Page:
The Poinsettia is an international symbol for Christmas, known in Mexico as "La Flor de Nochebuena," which translates to "The Flower of the Holy Night," and to botanists as Euphorbia pulcherrima. The red and green hues of the Poinsettia are found everywhere from hardware stores to cathedrals during the month of December, and the history of the Poinsettia is as fascinating as its ubiquitous bold leaves! To celebrate National Poinsettia Day, and our new Poinsettia table linens, we’re sharing the story of the Yuletide plant!
Often mistaken for a flower, the Poinsettia’s red “petals” are actually leaves. The Poinsettia's flowers are actually small, yellow and green! In the United States we usually see Poinsettias only during the coldest months of the year, so it may be easy to forget that Poinsettias are tropical plants, native to Mexico and Guatemala.
Poinsettias first arrived to the United States in the 19th century thanks to Joel Robert Poinsett, the first US ambassador to Mexico and an avid amateur botanist. Poinsett first encountered La Flor de Nochebuena in Taxco de Alarcón, a town just south of Mexico City. He was so taken by the plant that he sent samples back to his greenhouse in South Carolina.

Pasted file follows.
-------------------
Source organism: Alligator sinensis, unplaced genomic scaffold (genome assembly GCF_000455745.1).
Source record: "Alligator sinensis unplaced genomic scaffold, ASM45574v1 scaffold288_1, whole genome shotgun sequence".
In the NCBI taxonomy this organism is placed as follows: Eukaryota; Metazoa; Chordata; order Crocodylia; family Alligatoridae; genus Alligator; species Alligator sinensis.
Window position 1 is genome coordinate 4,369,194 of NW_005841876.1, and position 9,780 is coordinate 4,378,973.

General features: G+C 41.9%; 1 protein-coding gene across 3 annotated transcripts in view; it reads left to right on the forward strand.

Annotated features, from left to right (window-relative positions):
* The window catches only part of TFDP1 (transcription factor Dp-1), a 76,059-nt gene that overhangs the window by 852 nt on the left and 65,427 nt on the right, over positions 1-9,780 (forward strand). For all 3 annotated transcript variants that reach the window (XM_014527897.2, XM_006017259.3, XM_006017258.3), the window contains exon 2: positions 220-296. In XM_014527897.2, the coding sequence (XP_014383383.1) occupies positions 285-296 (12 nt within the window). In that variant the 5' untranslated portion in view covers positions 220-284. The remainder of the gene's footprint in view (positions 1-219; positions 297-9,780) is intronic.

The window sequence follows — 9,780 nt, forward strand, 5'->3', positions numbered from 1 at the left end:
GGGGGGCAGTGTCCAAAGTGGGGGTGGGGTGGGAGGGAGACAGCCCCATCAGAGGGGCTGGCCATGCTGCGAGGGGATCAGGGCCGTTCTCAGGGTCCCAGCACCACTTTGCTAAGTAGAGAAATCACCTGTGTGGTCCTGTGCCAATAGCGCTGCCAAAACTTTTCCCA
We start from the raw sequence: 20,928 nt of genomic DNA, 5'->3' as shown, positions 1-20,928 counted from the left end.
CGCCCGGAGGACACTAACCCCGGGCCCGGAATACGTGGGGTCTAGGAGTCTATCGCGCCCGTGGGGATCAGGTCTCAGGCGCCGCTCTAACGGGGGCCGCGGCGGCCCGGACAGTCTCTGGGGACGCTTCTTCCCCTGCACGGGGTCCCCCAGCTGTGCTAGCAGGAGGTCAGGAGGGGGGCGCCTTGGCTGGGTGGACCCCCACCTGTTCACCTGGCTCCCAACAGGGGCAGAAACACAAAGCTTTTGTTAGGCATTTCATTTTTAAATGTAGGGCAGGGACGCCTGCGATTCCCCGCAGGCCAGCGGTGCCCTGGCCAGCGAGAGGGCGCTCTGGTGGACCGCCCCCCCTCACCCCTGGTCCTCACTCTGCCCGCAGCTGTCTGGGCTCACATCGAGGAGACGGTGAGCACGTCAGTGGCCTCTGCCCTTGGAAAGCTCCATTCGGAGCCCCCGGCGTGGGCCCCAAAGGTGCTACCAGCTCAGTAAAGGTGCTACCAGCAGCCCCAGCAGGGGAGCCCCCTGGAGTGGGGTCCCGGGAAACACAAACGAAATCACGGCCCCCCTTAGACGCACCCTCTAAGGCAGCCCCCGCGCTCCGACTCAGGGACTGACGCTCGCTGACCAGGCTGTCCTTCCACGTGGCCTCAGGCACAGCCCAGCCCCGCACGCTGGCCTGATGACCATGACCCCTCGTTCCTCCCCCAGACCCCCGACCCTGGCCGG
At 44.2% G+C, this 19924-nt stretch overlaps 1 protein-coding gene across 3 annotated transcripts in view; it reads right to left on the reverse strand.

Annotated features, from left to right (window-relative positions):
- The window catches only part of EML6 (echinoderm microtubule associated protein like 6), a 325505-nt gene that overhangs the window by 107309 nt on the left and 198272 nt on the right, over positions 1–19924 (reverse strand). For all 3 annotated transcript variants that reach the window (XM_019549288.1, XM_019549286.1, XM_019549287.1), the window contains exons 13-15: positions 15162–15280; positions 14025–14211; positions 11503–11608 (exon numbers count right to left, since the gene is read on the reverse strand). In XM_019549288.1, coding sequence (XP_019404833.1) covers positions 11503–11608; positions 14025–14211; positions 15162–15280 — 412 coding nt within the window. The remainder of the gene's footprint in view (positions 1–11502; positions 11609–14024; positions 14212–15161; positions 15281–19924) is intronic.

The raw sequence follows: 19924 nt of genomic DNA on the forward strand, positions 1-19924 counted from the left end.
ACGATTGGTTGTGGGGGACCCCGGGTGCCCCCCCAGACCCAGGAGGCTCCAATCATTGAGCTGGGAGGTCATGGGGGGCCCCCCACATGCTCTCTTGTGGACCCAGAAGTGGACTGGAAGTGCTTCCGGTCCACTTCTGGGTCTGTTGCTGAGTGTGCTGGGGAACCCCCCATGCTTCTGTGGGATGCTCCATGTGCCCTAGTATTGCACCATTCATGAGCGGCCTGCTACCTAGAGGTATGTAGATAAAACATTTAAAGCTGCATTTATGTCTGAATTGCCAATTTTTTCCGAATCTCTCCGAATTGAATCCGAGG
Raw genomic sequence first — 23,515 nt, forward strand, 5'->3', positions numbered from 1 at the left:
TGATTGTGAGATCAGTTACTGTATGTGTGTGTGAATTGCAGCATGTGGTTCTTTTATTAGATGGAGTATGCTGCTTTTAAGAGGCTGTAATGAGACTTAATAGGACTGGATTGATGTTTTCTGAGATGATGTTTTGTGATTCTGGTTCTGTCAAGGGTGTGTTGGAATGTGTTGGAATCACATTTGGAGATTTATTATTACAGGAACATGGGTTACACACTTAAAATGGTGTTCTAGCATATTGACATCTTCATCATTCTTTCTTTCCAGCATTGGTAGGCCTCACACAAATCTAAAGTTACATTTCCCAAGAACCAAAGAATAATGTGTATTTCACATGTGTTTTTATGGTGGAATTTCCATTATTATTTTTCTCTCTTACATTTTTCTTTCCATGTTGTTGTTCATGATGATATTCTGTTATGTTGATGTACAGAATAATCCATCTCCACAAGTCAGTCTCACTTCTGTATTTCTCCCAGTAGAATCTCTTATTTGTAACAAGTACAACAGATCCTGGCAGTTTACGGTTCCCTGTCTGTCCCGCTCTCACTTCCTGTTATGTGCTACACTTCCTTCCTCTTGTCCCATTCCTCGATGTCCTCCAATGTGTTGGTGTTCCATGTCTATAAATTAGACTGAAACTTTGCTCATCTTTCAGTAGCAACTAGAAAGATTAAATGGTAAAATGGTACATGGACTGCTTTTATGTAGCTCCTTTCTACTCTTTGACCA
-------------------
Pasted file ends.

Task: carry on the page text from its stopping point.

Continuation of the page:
However, the rich history of the Poinsettia predates Poinsett's discovery and its stateside name. Historians note that the Aztecs had many special uses for the Poinsettia and their own name for the Flame Flower, Cuitlaxochitl, which translates to "flower that grows in residues or soil.”
The origin of the Poinsettia as a Christmas staple can be attributed to the legend of the flower which dates back to 17th-century Mexico. Legend has it that a girl named Pepita (or sometimes Maria) wanted to give a gift on Christmas Eve to honor Jesus’ birthday, but she could not afford one. An angel came to her and suggested that it didn’t matter what the gift was, it was the thought that counted! So Pepita picked some weeds from the side of the road and headed to the festivities. When she brought the plants into the church, they bloomed into the beautiful red and green leaves we know today.
So when you head to the grocery store next weekend to purchase your holiday dinner provisions, take a moment to appreciate the potted Poinsettias. Their beautiful red leaves have inspired humans for centuries and continue to make the holiday season bold and bright.